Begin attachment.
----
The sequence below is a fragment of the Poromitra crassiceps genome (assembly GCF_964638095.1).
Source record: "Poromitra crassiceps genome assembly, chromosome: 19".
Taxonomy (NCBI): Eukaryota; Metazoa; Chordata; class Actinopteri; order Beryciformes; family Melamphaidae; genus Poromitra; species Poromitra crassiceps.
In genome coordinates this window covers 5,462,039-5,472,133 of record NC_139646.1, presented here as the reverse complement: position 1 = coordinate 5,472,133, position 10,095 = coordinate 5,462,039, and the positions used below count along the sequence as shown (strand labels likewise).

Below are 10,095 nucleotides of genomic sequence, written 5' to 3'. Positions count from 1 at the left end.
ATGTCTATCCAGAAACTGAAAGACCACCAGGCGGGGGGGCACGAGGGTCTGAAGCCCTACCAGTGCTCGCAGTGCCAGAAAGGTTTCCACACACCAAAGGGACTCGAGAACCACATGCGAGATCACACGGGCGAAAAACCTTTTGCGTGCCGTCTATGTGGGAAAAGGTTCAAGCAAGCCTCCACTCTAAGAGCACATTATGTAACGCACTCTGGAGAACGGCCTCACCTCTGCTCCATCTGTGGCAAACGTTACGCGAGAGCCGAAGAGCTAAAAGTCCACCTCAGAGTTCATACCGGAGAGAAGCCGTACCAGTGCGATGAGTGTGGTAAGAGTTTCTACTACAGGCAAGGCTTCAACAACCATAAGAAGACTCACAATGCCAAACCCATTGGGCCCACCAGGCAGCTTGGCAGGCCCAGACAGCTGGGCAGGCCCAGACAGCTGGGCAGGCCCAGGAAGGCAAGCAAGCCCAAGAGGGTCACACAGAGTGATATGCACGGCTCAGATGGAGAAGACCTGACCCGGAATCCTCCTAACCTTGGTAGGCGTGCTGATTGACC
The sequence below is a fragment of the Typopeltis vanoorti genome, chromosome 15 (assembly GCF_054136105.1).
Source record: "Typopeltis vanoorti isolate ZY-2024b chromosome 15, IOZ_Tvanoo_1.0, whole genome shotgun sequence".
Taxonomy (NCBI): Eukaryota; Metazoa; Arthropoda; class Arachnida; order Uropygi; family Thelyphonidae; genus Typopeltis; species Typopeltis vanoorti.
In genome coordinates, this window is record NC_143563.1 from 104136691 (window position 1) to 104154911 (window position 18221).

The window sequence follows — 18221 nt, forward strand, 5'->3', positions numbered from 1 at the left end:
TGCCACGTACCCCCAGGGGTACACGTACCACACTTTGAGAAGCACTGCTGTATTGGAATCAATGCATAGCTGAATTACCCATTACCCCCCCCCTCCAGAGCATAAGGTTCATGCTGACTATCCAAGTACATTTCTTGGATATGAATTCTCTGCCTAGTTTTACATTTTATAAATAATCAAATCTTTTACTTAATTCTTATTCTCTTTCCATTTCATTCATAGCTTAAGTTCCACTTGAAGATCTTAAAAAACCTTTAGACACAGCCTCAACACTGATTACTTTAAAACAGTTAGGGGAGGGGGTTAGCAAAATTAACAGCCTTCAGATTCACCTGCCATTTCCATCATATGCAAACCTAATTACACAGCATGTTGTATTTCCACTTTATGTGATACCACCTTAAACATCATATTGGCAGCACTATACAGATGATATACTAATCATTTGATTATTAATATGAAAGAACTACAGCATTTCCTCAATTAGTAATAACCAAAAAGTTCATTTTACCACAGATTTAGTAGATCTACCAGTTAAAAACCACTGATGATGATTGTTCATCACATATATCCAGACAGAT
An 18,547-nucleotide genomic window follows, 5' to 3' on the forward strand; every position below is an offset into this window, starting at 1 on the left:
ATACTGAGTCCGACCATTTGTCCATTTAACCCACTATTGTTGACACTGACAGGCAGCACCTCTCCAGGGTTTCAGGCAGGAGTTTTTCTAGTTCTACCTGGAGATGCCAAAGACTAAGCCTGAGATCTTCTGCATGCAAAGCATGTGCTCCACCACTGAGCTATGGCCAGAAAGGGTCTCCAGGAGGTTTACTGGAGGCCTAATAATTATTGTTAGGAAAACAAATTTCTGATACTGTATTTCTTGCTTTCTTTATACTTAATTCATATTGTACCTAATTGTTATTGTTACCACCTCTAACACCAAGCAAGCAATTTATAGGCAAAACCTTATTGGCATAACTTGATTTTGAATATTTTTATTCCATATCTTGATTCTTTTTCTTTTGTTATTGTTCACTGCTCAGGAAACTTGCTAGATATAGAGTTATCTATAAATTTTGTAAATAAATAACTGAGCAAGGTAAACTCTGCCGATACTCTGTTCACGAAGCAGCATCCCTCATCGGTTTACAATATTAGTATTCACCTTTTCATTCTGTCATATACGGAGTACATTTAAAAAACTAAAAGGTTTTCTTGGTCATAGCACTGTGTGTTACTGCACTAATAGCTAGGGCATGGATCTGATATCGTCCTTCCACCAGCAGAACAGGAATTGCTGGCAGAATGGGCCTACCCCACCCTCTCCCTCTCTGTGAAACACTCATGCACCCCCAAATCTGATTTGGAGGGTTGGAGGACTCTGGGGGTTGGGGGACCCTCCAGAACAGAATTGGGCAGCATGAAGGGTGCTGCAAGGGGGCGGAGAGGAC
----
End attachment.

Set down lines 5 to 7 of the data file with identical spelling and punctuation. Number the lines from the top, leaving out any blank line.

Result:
Below are 10,095 nucleotides of genomic sequence, written 5' to 3'. Positions count from 1 at the left end.
ATGTCTATCCAGAAACTGAAAGACCACCAGGCGGGGGGGCACGAGGGTCTGAAGCCCTACCAGTGCTCGCAGTGCCAGAAAGGTTTCCACACACCAAAGGGACTCGAGAACCACATGCGAGATCACACGGGCGAAAAACCTTTTGCGTGCCGTCTATGTGGGAAAAGGTTCAAGCAAGCCTCCACTCTAAGAGCACATTATGTAACGCACTCTGGAGAACGGCCTCACCTCTGCTCCATCTGTGGCAAACGTTACGCGAGAGCCGAAGAGCTAAAAGTCCACCTCAGAGTTCATACCGGAGAGAAGCCGTACCAGTGCGATGAGTGTGGTAAGAGTTTCTACTACAGGCAAGGCTTCAACAACCATAAGAAGACTCACAATGCCAAACCCATTGGGCCCACCAGGCAGCTTGGCAGGCCCAGACAGCTGGGCAGGCCCAGACAGCTGGGCAGGCCCAGGAAGGCAAGCAAGCCCAAGAGGGTCACACAGAGTGATATGCACGGCTCAGATGGAGAAGACCTGACCCGGAATCCTCCTAACCTTGGTAGGCGTGCTGATTGACC
The sequence below is a fragment of the Typopeltis vanoorti genome, chromosome 15 (assembly GCF_054136105.1).